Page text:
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dc.contributor.authorJanssen, Nicholas T.
dc.date.accessioned2017-09-13T21:12:09Z
dc.date.available2017-09-13T21:12:09Z
dc.date.issued2017-08
dc.identifier.urihttp://hdl.handle.net/11122/7884
dc.descriptionDissertation (Ph.D.) University of Alaska Fairbanks, 2017en_US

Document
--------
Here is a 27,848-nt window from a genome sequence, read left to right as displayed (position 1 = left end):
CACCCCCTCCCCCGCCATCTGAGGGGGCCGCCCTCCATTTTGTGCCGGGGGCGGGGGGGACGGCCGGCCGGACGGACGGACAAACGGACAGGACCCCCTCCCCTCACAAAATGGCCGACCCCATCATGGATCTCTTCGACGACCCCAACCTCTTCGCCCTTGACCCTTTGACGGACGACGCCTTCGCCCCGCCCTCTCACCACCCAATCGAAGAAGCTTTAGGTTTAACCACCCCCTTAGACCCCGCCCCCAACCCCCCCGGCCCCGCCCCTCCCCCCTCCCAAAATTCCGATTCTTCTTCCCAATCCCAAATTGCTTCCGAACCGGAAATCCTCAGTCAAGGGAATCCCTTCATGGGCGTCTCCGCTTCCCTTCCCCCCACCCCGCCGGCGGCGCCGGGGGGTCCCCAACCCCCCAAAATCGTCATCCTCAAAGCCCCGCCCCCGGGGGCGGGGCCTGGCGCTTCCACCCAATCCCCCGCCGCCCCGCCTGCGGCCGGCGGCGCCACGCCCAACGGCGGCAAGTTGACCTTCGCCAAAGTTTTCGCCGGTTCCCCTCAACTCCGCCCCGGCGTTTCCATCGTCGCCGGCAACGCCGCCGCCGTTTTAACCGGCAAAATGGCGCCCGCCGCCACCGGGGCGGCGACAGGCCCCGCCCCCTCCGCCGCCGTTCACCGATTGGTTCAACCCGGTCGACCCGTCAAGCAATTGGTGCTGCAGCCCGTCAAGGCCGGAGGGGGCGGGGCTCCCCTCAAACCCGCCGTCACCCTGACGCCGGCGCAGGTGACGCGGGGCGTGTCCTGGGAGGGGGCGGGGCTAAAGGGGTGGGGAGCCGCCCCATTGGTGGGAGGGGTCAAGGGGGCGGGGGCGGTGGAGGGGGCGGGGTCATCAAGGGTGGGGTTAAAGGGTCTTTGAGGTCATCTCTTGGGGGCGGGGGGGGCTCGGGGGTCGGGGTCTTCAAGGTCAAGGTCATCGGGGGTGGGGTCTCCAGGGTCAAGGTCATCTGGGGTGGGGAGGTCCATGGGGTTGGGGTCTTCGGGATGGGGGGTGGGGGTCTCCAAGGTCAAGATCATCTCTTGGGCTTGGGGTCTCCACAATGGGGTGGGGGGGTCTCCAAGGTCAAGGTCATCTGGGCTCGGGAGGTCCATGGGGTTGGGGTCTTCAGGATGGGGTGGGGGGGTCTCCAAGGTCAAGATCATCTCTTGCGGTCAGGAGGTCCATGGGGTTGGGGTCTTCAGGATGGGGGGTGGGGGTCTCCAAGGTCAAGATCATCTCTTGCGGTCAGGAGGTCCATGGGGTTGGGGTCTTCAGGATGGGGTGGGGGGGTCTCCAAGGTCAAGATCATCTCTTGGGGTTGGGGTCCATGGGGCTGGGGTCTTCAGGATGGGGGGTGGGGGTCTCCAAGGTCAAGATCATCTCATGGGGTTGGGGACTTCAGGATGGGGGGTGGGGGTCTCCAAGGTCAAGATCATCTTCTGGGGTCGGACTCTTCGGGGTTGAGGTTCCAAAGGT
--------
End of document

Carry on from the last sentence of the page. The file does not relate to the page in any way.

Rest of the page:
dc.description.abstractIsolated coastal utilities in Arctic villages commonly use a mix of diesel and wind power to provide electrical service to their consumers. It is common for such communities to experience periods of high wind generation for which no immediate demand exists and either waste, curtail, or poorly utilize the surplus. The objective of the present work is to explore (through mathematical and numerical modelling) the technical feasibility of and optimization strategies for distributing this excess wind energy as domestic space heat for use as a cleaner, more economical alternative to fossil fuels. Autonomously controlled Electric Thermal Storage (ETS) devices are considered as a solution to decouple the supply of excess wind power with domestic heat demand without the need for communication infrastructure or a second distribution circuit. First, using numerical heat transfer analysis, it is shown that the performance of an ETS heater core can be generalized and expressed in terms of its physical properties and simple geometric dimensions in such a way as to inform system sizing and economic performance studies for prospective applications. Furthermore, a collection of autonomous ETS units is shown (using a full-scale lab-validated mathematical model) to possess the ability to assume the role of partial and/or sole frequency regulator on a hybrid wind-diesel system. Several design changes are proposed, which render the commercially-available units more amenable to frequency regulation. Ultimately, ETS is shown to be a promising alternative means of utilizing excess renewable energy for domestic space heat while providing additional stability to the electrical grid.en_US